Secondhand smoke has a major impact on the health of black Americans, a new study finds. The research included data from more than 12,000 adults in 2006. In that year, more than 41,000 American adults, and almost 900 infants, died of diseases related to secondhand smoke, HealthDay reports.
Blacks had significantly higher levels of secondhand smoke exposure compared with whites, the study found. Black men ages 45 to 64 had the highest level of exposure (64 percent), followed by black men ages 20 to 44 (63 percent). Black women ages 20 to 44 had the highest exposure rate (63 percent) compared with all other women.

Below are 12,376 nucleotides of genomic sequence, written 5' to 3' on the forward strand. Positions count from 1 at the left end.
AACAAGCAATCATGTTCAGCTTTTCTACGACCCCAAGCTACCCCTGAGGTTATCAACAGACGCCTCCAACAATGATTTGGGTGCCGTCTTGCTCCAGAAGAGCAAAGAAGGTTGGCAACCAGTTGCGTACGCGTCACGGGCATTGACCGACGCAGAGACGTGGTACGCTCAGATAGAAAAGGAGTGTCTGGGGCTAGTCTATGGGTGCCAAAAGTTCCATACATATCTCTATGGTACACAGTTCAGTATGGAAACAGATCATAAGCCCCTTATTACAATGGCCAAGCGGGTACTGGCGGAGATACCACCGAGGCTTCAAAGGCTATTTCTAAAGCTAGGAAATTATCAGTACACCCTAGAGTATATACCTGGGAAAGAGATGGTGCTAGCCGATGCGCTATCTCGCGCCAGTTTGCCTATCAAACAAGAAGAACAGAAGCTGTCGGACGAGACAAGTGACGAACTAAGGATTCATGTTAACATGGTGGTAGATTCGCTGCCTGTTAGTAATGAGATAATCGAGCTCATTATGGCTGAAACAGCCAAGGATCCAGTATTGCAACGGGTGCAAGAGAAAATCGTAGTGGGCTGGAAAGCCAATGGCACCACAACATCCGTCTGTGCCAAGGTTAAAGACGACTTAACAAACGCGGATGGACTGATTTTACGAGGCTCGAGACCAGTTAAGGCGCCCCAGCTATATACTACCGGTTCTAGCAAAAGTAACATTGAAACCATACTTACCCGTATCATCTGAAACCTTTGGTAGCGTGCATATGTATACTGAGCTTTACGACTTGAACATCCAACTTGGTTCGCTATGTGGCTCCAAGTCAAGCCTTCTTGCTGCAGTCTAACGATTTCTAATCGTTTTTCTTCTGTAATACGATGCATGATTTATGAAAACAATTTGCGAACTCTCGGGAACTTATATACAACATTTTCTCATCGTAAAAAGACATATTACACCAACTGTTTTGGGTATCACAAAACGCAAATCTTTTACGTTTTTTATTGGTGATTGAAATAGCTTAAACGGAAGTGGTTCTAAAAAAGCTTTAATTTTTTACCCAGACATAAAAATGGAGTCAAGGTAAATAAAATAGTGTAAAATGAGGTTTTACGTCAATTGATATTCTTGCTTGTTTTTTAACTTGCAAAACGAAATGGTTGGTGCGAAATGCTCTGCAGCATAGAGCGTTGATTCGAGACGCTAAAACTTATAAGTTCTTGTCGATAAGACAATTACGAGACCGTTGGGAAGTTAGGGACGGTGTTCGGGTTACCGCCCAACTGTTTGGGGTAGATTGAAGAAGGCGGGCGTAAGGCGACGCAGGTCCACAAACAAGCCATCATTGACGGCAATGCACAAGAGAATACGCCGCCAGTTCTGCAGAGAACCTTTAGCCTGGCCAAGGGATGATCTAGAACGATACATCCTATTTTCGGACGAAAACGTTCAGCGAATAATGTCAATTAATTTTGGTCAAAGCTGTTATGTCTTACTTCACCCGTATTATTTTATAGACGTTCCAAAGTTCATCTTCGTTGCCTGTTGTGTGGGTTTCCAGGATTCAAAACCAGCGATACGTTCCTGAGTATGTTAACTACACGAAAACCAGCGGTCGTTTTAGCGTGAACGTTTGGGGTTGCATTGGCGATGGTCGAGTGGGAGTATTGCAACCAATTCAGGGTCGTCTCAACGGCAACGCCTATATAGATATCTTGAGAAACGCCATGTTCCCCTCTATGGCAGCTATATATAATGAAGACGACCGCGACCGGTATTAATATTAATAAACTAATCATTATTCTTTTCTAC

Black infants accounted for only 13 percent of the infant population, but accounted for between 24 and 36 percent of deaths caused by mothers who smoked during pregnancy.
“Our study probably underestimates the true economic impact of secondhand smoke on mortality,’’ lead author Wendy Max, PhD of the University of California, San Francisco, said in a news release. “The toll is substantial, with communities of color having the greatest losses. Interventions need to be designed to reduce the health and economic burden of smoking on smokers and nonsmokers alike, and on particularly vulnerable groups.’’
The study appears in the American Journal of Public Health.